During a hangout, one SEO professional asked John Mueller about breadcrumbs.
They explained that they have noticed a common pattern on most websites. Say, for example, there is a page at level 3 for a specific blog page. Their structure usually goes like this: Home page > billing > blog page > blog-specific pages.
However, for e-commerce pages, say perhaps for a product page, a user can reach that particular page through multiple ways: through filters, through brand pages, or through city level pages.
They have seen examples of breadcrumbs within that particular page. These are different ways that you reach this particular product page. But, when they see the pattern in the search results (say, if you search for a particular product, and the breadcrumb is listed just above the title).
This structure is something that they haven’t mentioned in their breadcrumb Schema. And they haven’t added it to their pages.
So they are wondering: how do these things correlate with each other?
John answered that he suspects that what is happening here is that you have several breadcrumb schemas on the same page, and they don’t know what to do with them.
So, Google will ignore them entirely. And they try to figure it out themselves.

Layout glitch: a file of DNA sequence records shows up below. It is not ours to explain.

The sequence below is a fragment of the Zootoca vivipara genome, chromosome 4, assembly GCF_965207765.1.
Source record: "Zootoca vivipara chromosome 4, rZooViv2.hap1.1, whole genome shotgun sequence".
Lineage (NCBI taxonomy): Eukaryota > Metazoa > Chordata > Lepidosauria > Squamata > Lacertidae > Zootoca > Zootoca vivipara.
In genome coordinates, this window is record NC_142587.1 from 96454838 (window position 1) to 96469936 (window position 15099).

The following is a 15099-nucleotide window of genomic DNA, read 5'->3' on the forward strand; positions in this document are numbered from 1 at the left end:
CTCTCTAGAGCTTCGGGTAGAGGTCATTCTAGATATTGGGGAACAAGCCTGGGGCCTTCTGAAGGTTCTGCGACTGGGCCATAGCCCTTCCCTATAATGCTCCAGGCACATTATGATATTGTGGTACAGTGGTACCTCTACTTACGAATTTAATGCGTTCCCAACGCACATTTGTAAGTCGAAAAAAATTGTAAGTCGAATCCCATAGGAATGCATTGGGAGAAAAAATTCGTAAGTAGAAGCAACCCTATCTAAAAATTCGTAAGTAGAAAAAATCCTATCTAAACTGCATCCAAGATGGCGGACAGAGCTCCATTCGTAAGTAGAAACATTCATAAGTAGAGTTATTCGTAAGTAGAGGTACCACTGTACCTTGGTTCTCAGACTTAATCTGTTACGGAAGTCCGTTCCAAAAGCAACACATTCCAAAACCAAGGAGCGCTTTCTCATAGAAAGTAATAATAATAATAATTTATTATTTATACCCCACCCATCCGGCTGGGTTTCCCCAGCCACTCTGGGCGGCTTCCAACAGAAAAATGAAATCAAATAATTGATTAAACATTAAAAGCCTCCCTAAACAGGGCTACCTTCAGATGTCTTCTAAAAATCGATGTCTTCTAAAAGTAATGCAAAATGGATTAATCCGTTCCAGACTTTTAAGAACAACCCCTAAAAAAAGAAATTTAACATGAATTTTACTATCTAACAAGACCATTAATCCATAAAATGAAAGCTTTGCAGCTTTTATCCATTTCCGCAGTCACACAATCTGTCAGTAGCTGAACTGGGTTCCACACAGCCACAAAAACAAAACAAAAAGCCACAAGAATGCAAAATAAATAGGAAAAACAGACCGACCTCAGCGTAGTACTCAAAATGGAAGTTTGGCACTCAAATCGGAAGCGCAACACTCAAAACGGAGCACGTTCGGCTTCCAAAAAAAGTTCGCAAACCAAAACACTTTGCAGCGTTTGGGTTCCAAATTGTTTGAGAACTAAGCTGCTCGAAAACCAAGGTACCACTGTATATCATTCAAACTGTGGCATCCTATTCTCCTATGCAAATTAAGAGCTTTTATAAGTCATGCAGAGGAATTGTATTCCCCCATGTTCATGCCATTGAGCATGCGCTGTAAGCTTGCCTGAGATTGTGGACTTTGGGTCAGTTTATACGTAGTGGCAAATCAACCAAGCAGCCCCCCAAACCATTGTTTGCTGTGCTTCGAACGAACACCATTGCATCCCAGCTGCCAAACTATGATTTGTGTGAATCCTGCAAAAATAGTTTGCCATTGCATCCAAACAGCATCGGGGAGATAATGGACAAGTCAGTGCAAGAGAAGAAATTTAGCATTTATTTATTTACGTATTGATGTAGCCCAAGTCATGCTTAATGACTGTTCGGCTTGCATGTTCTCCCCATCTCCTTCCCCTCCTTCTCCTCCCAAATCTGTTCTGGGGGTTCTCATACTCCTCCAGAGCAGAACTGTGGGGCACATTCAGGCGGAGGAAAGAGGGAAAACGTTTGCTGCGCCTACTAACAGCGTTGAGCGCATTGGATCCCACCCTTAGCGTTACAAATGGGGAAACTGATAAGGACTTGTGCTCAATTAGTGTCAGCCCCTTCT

From that perspective, if you’re giving Google conflicting markup, then it’s likely that they don’t use any of that markup.
And Google will treat it as if there’s no breadcrumb markup at all on the page.
John can imagine, that’s what is happening here.
And when they don’t have any breadcrumb markup at all, sometimes they will try to figure out what the path is leading to that page.
Sometimes they will rely on the URL structure, like the folders that you have, and they will show that.
Usually, what John recommends in a case like this is for the SEO pro to make sure that they have just one set of that markup on the pages. So that Google can pick up this markup and say “Oh, well there’s reasonable markup, we will just use that.”
If you have visible breadcrumbs on the page that show different paths, that’s fine as long as the structured data is really for one specific version.
This happens at approximately the 47:40 mark in the video.